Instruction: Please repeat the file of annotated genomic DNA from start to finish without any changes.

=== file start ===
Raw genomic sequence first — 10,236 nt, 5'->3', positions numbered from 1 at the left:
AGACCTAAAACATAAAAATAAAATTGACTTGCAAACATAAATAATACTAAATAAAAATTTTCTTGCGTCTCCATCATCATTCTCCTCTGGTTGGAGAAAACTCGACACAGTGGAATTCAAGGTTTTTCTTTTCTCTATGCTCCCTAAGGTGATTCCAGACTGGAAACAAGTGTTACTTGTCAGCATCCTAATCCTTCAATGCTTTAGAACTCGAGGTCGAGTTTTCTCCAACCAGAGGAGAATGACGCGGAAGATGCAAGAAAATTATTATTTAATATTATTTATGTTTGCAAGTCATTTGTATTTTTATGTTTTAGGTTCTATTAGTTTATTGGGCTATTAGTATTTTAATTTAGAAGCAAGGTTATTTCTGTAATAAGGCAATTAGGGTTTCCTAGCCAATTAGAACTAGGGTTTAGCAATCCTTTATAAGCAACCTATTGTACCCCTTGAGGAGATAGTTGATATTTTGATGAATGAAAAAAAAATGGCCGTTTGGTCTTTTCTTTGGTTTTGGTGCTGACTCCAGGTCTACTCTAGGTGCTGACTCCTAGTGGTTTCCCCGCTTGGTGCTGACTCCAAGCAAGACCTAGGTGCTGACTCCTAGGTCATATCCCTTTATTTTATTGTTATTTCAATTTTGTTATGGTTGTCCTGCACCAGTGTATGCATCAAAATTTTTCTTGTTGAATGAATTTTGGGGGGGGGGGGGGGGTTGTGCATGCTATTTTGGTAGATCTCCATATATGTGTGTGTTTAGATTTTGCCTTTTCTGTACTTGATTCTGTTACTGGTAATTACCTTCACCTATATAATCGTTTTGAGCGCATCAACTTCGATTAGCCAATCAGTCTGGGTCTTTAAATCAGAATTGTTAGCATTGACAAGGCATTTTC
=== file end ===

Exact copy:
Raw genomic sequence first — 10,236 nt, 5'->3', positions numbered from 1 at the left:
AGACCTAAAACATAAAAATAAAATTGACTTGCAAACATAAATAATACTAAATAAAAATTTTCTTGCGTCTCCATCATCATTCTCCTCTGGTTGGAGAAAACTCGACACAGTGGAATTCAAGGTTTTTCTTTTCTCTATGCTCCCTAAGGTGATTCCAGACTGGAAACAAGTGTTACTTGTCAGCATCCTAATCCTTCAATGCTTTAGAACTCGAGGTCGAGTTTTCTCCAACCAGAGGAGAATGACGCGGAAGATGCAAGAAAATTATTATTTAATATTATTTATGTTTGCAAGTCATTTGTATTTTTATGTTTTAGGTTCTATTAGTTTATTGGGCTATTAGTATTTTAATTTAGAAGCAAGGTTATTTCTGTAATAAGGCAATTAGGGTTTCCTAGCCAATTAGAACTAGGGTTTAGCAATCCTTTATAAGCAACCTATTGTACCCCTTGAGGAGATAGTTGATATTTTGATGAATGAAAAAAAAATGGCCGTTTGGTCTTTTCTTTGGTTTTGGTGCTGACTCCAGGTCTACTCTAGGTGCTGACTCCTAGTGGTTTCCCCGCTTGGTGCTGACTCCAAGCAAGACCTAGGTGCTGACTCCTAGGTCATATCCCTTTATTTTATTGTTATTTCAATTTTGTTATGGTTGTCCTGCACCAGTGTATGCATCAAAATTTTTCTTGTTGAATGAATTTTGGGGGGGGGGGGGGGGTTGTGCATGCTATTTTGGTAGATCTCCATATATGTGTGTGTTTAGATTTTGCCTTTTCTGTACTTGATTCTGTTACTGGTAATTACCTTCACCTATATAATCGTTTTGAGCGCATCAACTTCGATTAGCCAATCAGTCTGGGTCTTTAAATCAGAATTGTTAGCATTGACAAGGCATTTTC